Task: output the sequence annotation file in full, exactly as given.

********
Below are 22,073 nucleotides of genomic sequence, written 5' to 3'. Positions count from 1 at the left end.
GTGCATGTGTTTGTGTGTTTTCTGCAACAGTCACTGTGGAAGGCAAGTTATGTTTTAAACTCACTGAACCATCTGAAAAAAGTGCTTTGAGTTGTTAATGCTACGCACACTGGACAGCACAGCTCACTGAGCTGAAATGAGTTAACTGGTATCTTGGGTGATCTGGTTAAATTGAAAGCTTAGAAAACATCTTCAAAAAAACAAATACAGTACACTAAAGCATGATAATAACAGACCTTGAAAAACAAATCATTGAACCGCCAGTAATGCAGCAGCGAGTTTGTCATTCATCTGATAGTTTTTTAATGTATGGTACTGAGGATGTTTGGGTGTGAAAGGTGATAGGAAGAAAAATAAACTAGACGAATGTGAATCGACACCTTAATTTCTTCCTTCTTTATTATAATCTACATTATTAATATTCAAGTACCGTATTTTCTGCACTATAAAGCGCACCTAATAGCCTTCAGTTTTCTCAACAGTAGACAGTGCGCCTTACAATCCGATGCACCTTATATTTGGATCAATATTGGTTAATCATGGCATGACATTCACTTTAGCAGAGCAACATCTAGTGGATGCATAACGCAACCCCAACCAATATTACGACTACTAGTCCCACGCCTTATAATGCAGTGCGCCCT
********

Below are 22,073 nucleotides of genomic sequence, written 5' to 3'. Positions count from 1 at the left end.
GTGCATGTGTTTGTGTGTTTTCTGCAACAGTCACTGTGGAAGGCAAGTTATGTTTTAAACTCACTGAACCATCTGAAAAAAGTGCTTTGAGTTGTTAATGCTACGCACACTGGACAGCACAGCTCACTGAGCTGAAATGAGTTAACTGGTATCTTGGGTGATCTGGTTAAATTGAAAGCTTAGAAAACATCTTCAAAAAAACAAATACAGTACACTAAAGCATGATAATAACAGACCTTGAAAAACAAATCATTGAACCGCCAGTAATGCAGCAGCGAGTTTGTCATTCATCTGATAGTTTTTTAATGTATGGTACTGAGGATGTTTGGGTGTGAAAGGTGATAGGAAGAAAAATAAACTAGACGAATGTGAATCGACACCTTAATTTCTTCCTTCTTTATTATAATCTACATTATTAATATTCAAGTACCGTATTTTCTGCACTATAAAGCGCACCTAATAGCCTTCAGTTTTCTCAACAGTAGACAGTGCGCCTTACAATCCGATGCACCTTATATTTGGATCAATATTGGTTAATCATGGCATGACATTCACTTTAGCAGAGCAACATCTAGTGGATGCATAACGCAACCCCAACCAATATTACGACTACTAGTCCCACGCCTTATAATGCAGTGCGCCCT